Saturday, August 2, 2014
Alcohol and Anxiety
Alcohol both relieves and heightens anxiety.
In school, we learned about the effects of caffeine on our bodies. Caffeine, we are told, blocks receptors in the brain which normally receive chemicals that indicate fatigue. These chemicals are necessary to tell the brain that the body is tired, and to slow down and get rest. Caffeine, by blocking these receptors, allows the user to stay awake and alert longer.
The downside is, the brain grows new receptors, apparently, in response to caffeine use. So, over time, the more coffee you drink, the less an effect it has on you. So you drink more and more to get the same effect, turning into a "coffee fiend" over time.
Of course, the effects of coffee are deemed benign in our society, so there is no AA for Coffee drinkers. Other mood-altering substances, such as nicotine, can be more harmful, particularly in their delivery systems. But the key is, these are mood-altering drugs, even if the moods created are somewhat difficult to discern.
Alcohol, on the other hand, can have dramatic effects on behavior, so a problem with alcohol can be a major personal and social problem in short order. And part of this problem is how alcohol affects anxiety.
People drink to relax. In social situations, a drink can reduce anxiety and make it easier to "mix" with others. At the end of a stressful day, a drink can relax the mind and body.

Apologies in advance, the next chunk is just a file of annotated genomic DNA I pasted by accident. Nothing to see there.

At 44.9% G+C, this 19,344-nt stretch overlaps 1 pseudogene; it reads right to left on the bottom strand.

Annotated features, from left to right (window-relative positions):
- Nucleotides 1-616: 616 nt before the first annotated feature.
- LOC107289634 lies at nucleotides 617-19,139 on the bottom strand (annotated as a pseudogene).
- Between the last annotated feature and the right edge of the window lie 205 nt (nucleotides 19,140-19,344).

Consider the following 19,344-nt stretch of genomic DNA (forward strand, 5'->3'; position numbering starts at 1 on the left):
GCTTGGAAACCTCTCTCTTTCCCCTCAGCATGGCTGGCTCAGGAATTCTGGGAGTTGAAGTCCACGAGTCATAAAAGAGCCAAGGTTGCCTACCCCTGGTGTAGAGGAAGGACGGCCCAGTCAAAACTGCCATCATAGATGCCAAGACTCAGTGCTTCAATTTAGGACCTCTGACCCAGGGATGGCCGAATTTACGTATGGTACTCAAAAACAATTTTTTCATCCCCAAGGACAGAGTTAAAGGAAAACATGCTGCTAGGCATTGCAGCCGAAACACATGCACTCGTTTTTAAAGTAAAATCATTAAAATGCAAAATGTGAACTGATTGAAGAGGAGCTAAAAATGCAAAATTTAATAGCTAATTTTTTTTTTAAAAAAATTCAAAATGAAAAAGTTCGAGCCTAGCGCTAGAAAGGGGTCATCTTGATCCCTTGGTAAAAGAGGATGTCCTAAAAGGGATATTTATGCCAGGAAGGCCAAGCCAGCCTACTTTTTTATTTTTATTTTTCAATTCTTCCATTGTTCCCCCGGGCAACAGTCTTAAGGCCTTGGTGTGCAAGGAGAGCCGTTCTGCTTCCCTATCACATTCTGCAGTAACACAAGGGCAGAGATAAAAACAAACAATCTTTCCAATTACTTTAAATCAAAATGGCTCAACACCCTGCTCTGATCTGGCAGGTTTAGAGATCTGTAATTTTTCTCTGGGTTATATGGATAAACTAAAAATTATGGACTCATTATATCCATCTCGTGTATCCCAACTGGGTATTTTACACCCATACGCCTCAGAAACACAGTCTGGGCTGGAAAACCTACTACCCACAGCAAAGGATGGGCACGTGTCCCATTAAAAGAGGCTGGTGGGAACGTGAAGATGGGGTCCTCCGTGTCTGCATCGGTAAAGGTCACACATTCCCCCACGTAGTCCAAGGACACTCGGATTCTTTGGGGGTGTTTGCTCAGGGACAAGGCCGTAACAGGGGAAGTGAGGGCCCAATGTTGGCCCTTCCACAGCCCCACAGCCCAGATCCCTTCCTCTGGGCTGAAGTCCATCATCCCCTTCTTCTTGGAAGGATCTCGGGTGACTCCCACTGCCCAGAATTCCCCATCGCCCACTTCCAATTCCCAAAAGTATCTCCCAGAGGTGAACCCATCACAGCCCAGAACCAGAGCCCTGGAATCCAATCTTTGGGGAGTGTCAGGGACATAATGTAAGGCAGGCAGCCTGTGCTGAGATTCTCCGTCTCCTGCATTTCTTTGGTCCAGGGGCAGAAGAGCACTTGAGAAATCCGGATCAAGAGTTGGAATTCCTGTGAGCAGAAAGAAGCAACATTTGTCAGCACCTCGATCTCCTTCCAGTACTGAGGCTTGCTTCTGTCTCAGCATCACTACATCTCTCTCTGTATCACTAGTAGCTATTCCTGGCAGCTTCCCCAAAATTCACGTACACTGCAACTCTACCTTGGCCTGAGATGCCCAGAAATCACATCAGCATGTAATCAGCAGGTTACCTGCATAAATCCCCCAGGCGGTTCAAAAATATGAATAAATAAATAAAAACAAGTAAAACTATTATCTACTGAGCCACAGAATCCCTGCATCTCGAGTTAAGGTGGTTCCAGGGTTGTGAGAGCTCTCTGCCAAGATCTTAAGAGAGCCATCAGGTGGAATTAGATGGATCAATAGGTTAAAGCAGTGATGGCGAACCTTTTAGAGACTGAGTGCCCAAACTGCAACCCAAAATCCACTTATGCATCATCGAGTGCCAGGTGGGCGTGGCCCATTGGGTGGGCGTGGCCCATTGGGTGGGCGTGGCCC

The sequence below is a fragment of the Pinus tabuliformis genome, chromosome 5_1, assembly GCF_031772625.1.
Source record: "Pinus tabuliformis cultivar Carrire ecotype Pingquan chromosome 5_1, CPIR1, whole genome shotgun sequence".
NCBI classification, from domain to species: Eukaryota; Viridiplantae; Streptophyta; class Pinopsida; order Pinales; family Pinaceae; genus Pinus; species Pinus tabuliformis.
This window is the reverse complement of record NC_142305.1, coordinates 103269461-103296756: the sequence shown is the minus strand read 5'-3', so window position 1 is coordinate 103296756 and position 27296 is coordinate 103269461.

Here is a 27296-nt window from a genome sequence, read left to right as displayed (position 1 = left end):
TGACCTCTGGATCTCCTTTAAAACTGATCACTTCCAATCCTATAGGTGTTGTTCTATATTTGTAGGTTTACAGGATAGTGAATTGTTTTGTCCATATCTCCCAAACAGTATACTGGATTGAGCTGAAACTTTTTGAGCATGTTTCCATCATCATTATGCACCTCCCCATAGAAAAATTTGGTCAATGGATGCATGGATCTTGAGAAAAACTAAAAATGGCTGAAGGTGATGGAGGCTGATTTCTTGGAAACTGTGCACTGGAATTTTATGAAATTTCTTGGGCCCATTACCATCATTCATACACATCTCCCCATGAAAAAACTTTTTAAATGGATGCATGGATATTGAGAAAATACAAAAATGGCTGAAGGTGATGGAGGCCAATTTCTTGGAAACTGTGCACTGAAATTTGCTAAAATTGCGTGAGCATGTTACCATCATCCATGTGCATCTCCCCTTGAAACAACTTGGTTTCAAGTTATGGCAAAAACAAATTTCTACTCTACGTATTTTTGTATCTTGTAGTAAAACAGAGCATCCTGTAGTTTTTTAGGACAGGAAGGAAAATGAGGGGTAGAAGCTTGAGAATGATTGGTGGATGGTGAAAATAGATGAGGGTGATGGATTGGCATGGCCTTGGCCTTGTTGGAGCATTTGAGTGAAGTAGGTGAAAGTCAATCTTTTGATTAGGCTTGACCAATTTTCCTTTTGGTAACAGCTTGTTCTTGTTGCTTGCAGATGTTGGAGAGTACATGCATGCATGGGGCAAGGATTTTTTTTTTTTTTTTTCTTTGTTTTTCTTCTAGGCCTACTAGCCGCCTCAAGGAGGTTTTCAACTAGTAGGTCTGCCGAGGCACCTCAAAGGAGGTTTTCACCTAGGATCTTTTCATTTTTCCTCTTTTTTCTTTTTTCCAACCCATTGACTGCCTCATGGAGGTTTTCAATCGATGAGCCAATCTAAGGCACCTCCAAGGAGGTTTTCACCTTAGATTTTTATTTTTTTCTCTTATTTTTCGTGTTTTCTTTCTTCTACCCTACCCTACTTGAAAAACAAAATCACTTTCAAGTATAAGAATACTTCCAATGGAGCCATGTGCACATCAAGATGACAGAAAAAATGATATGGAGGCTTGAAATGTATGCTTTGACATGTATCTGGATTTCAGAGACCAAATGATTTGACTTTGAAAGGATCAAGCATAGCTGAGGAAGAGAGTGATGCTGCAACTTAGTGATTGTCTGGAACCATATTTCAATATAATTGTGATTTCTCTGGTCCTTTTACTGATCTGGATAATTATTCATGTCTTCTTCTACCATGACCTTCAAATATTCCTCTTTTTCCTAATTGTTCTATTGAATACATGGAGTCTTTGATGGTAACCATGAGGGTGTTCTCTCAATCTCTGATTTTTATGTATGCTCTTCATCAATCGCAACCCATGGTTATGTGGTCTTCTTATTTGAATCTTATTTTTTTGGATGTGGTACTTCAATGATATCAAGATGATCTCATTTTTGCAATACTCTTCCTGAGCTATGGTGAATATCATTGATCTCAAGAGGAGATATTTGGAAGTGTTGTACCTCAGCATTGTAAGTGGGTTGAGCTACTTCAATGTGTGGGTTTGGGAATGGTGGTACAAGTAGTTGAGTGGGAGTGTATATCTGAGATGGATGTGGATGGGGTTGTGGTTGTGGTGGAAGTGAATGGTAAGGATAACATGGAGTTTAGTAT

But what if alcohol has the same effect as caffeine? In particular, it seems that alcohol does relieve anxiety. But in response, the brain cranks up whatever chemicals produce anxiety, causing a spiral of increasing consumption over time.
Anxiety, like fatigue, has a positive survival effect on the brain. Fatigue tells us we need to sleep and rest. Anxiety tells us we need to think about things and make sure tasks are completed. Excessive anxiety, however, can literally drive you crazy, causing your brain to reel and surge, like a car stuck in neutral with the engine gunning. Anxiety disrupts sleep patterns, causes people to behave irrationally, and causes social avoidance.
And when you consume alcohol, well, it does relieve anxiety - perhaps too much so. We start to think, while intoxicated, that we are witty and funny and can sing Karaoke. Some think they can drive when they shouldn't. Some get belligerent and think they can take on the whole bar. Total release from Anxiety, even if temporary, can have very negative side effects.
Alcohol temporarily relieves anxiety, but then pays it back double, in terms of increased anxiety, once its effects wear off. So the user drinks more to relieve the increased anxiety, and so on, in a spiral of increased consumption. Before long, well, you've become an alcoholic.
Addiction works this way - providing a temporary relief from life's stresses and difficulties, but then paying them back double. The addicted gambler lives for the thrill of a win, but his continued losses push him to gamble more and more.
Most people talk about "physical addiction" in terms of drug users - as if the user would die or something if they didn't have the drug. However, I wonder if the same effect is in place - the drug relieving one emotional temporarily, and then increasing the level of the same emotion when the drug wears off. Alcoholics complain about the "DT's" or hallucinations when they stop drinking. I wonder if these are not just extreme manifestations of anxiety.